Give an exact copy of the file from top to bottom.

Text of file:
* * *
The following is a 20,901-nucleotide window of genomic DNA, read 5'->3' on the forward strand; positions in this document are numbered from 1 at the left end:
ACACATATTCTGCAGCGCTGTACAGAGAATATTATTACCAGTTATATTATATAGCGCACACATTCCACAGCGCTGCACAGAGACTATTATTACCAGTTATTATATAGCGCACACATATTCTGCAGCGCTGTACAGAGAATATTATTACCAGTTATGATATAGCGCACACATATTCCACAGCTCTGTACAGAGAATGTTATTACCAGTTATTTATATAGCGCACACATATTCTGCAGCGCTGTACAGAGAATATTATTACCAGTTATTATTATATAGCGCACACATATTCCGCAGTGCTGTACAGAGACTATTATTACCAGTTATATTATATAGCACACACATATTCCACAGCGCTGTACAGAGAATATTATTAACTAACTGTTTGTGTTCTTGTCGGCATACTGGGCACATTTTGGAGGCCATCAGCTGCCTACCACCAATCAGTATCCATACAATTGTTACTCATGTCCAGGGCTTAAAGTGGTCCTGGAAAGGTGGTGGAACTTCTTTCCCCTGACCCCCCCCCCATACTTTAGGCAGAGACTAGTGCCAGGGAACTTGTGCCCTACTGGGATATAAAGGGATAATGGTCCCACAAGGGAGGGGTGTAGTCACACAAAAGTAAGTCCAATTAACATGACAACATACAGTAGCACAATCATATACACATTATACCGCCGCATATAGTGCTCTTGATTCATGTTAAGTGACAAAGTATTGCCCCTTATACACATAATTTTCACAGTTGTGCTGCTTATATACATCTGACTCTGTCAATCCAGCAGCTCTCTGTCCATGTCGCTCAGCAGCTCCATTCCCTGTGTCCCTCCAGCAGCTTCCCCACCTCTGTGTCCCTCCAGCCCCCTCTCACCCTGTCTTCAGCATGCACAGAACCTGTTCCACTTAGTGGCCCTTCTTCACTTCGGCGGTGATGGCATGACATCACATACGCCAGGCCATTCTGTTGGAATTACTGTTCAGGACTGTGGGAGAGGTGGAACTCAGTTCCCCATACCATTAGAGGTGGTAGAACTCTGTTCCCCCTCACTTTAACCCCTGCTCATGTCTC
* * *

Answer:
The following is a 20,901-nucleotide window of genomic DNA, read 5'->3' on the forward strand; positions in this document are numbered from 1 at the left end:
ACACATATTCTGCAGCGCTGTACAGAGAATATTATTACCAGTTATATTATATAGCGCACACATTCCACAGCGCTGCACAGAGACTATTATTACCAGTTATTATATAGCGCACACATATTCTGCAGCGCTGTACAGAGAATATTATTACCAGTTATGATATAGCGCACACATATTCCACAGCTCTGTACAGAGAATGTTATTACCAGTTATTTATATAGCGCACACATATTCTGCAGCGCTGTACAGAGAATATTATTACCAGTTATTATTATATAGCGCACACATATTCCGCAGTGCTGTACAGAGACTATTATTACCAGTTATATTATATAGCACACACATATTCCACAGCGCTGTACAGAGAATATTATTAACTAACTGTTTGTGTTCTTGTCGGCATACTGGGCACATTTTGGAGGCCATCAGCTGCCTACCACCAATCAGTATCCATACAATTGTTACTCATGTCCAGGGCTTAAAGTGGTCCTGGAAAGGTGGTGGAACTTCTTTCCCCTGACCCCCCCCCCATACTTTAGGCAGAGACTAGTGCCAGGGAACTTGTGCCCTACTGGGATATAAAGGGATAATGGTCCCACAAGGGAGGGGTGTAGTCACACAAAAGTAAGTCCAATTAACATGACAACATACAGTAGCACAATCATATACACATTATACCGCCGCATATAGTGCTCTTGATTCATGTTAAGTGACAAAGTATTGCCCCTTATACACATAATTTTCACAGTTGTGCTGCTTATATACATCTGACTCTGTCAATCCAGCAGCTCTCTGTCCATGTCGCTCAGCAGCTCCATTCCCTGTGTCCCTCCAGCAGCTTCCCCACCTCTGTGTCCCTCCAGCCCCCTCTCACCCTGTCTTCAGCATGCACAGAACCTGTTCCACTTAGTGGCCCTTCTTCACTTCGGCGGTGATGGCATGACATCACATACGCCAGGCCATTCTGTTGGAATTACTGTTCAGGACTGTGGGAGAGGTGGAACTCAGTTCCCCATACCATTAGAGGTGGTAGAACTCTGTTCCCCCTCACTTTAACCCCTGCTCATGTCTC